Thursday, January 15, 2009


Just because something can't be measured doesn't mean it's not vital. I'm going to talk about trust, for which there is no unit of measurement. But like the air we breath, trust is usually most noticeable when it is absent. We have just been through a long period where trust has been present at many different levels in our society in sufficient strength to allow very elaborate and abstract structures to arise. Now we are passing out of that epoch, and this will force us into different set of social arrangements. How thoroughgoing this change will be and how pleasant or unpleasant life will be afterwards depends to a large extent upon which parts of our society experience a loss of trust and how deep this loss goes.

At the moment the world financial system is suffering a credit crisis. The word credit comes from the Latin credere, whose meanings include to believe, confide and entrust. Because banks don't trust each other or any institutions holding assets of doubtful value, the free flow of finance which is essential for big business and world trade has dried up. The banks don't trust each other because each knows of its own dire capitalisation problems due to holding doubtful assets. How has this problem of doubtful assets arisen? Because the people giving loans thought they could avoid the risk of defaulting debtors by passing the loan on and simply skimming a commission for setting up the loan. The economists and advisors from rating agencies who oversaw the trade in these loans made major errors of judgement: in other words, they were trusted and that trust has turned out to be misplaced. So we now have a loss of trust in the banks and in the experts who advise banks and other institutions. Talking of which, here's Shaun Micallef's interview with Tony Froth of the Reserve Bank of Australia.

But loss of trust in and between banks is just part of a general loss of trust in many of the higher levels of our system. The Chinese milk contamination scandal might be dismissed as symptomatic of a system which hides its endemic corruption, but what about the ramming of GM foods down the throats of consumers in Australia in the face of widespread public disquiet about the safety of GM products, where GM advocates so often engage in ad hominem attacks instead of addressing public's legitimate concerns? And when it comes to sources of objective information, more journalists are employed in public relations now than in conventional news outlets, which in any case are dominated world-wide by a few major players such as our Rupert, who are very obviously playing political games of their own.

At a personal level, many of us have had unpleasant experiences dealing with large institutions in everyday life. Dealing with our two largest phone providers is a case in point. Whatever the personal virtues of the human being one deals with over the phone, you know that they are prisoners of an amoral, sociopathic corporate culture which has as it's raison d'ĂȘtre the provision of the least possible service for the maximum possible return and powerful players in this corporate culture will use whatever resources are at their disposal to bend the public and legislators to their will.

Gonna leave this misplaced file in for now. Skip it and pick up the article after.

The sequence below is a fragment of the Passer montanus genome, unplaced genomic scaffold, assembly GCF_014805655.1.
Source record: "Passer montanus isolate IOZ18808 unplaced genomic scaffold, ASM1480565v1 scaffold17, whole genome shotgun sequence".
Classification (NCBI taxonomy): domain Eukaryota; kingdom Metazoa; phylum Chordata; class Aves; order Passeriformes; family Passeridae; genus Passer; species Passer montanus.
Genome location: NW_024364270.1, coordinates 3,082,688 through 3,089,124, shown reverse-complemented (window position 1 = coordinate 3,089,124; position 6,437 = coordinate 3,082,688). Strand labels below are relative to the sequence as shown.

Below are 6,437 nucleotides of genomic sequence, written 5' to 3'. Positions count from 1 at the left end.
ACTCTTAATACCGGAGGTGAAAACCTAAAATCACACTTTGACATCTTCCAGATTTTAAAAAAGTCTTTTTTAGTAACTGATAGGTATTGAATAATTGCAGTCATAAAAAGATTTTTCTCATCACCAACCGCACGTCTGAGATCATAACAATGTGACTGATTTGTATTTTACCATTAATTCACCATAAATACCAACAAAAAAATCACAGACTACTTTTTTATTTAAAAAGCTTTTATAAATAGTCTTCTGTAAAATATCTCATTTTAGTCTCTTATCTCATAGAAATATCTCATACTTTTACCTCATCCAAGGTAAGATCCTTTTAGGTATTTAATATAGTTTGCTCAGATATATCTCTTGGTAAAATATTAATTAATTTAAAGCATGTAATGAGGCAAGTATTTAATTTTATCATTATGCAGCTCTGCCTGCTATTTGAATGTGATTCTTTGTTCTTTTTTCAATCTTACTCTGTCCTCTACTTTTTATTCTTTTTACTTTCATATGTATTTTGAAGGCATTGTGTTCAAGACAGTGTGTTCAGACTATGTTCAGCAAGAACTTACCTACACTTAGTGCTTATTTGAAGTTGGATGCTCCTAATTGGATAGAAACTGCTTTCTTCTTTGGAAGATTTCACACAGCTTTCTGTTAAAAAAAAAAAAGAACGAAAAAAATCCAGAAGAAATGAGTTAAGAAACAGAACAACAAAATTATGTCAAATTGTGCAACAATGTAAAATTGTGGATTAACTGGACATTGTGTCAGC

And speaking of legislators, what about John Winston Howard, Australia's former Prime Minister, receiving the Presidential Medal of Freedom from outgoing President Bush? When reality gives us such theatre, no place is left for satire. But it also an excellent example of how the currency of trust has become debased at the political level. Two of the architects of a failed aggressive war which was launched on lying premises and who have each worked assiduously to undermine basic democratic freedoms in their respective countries in a quest for untrammelled power play a cynical game of mutual congratulation. Each leaves a legacy of weakened respect for the institutions of which they were a part. My attitude to Kevin Rudd, John Howard's successor as Prime Minister is held by many of my friends who voted for him, which is we hold little real hope for him doing any good, just as long as he is not as bad as Howard. And as for President Bush, his legacy is likely to be a greatly diminished respect for the Presidency which will translate into an important loss of legitimacy and power for successive presidents.

Loss of trust in the financial industry, in big business and in politics are necessary precursors for collapses in these systems. If the collapse is not to go further it is necessary that we act in ethical and moral ways in community, family and personal life. To the extent that we have become ensnared in immoral or unethical conduct in the pursuit of a career, we are complicit in the collapse of the current system at a higher level. But societies can survive and rebuild after collapses in the economy and in political systems. They cannot survive a corrupted community, family and personal life.

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